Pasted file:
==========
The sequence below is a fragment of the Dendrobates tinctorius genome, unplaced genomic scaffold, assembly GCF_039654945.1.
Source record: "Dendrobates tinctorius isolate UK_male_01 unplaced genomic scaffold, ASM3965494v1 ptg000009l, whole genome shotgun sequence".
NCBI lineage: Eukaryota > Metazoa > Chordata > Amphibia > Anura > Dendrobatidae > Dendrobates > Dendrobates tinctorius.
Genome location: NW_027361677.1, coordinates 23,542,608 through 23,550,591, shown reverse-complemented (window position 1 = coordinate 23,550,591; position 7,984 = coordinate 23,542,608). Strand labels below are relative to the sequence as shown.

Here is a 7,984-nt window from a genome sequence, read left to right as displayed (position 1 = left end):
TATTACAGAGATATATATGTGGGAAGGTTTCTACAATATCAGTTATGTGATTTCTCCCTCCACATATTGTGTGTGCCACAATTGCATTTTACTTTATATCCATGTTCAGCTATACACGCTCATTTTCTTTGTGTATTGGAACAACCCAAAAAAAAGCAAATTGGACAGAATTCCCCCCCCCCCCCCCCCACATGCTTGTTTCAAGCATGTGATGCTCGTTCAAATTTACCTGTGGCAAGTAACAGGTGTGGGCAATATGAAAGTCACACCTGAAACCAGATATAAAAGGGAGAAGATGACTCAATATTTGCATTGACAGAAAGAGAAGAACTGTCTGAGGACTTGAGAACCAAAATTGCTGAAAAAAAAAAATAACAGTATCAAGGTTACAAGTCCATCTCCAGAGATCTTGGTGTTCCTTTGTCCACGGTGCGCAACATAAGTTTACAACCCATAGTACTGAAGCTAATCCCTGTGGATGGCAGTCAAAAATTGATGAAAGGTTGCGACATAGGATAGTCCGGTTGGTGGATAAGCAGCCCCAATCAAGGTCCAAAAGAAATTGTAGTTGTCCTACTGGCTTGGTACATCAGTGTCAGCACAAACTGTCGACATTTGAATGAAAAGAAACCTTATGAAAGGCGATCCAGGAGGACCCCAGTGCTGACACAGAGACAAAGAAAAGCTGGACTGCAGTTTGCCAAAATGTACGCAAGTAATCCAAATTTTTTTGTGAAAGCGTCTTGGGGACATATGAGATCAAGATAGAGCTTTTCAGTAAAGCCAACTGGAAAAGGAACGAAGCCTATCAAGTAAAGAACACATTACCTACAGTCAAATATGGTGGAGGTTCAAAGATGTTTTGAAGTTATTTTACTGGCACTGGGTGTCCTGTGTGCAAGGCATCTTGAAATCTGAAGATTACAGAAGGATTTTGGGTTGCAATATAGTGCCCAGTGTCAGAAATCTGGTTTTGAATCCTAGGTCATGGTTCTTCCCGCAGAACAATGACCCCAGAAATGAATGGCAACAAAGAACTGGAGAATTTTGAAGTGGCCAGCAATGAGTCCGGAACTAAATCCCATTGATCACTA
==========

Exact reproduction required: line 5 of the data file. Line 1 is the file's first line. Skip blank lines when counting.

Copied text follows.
Here is a 7,984-nt window from a genome sequence, read left to right as displayed (position 1 = left end):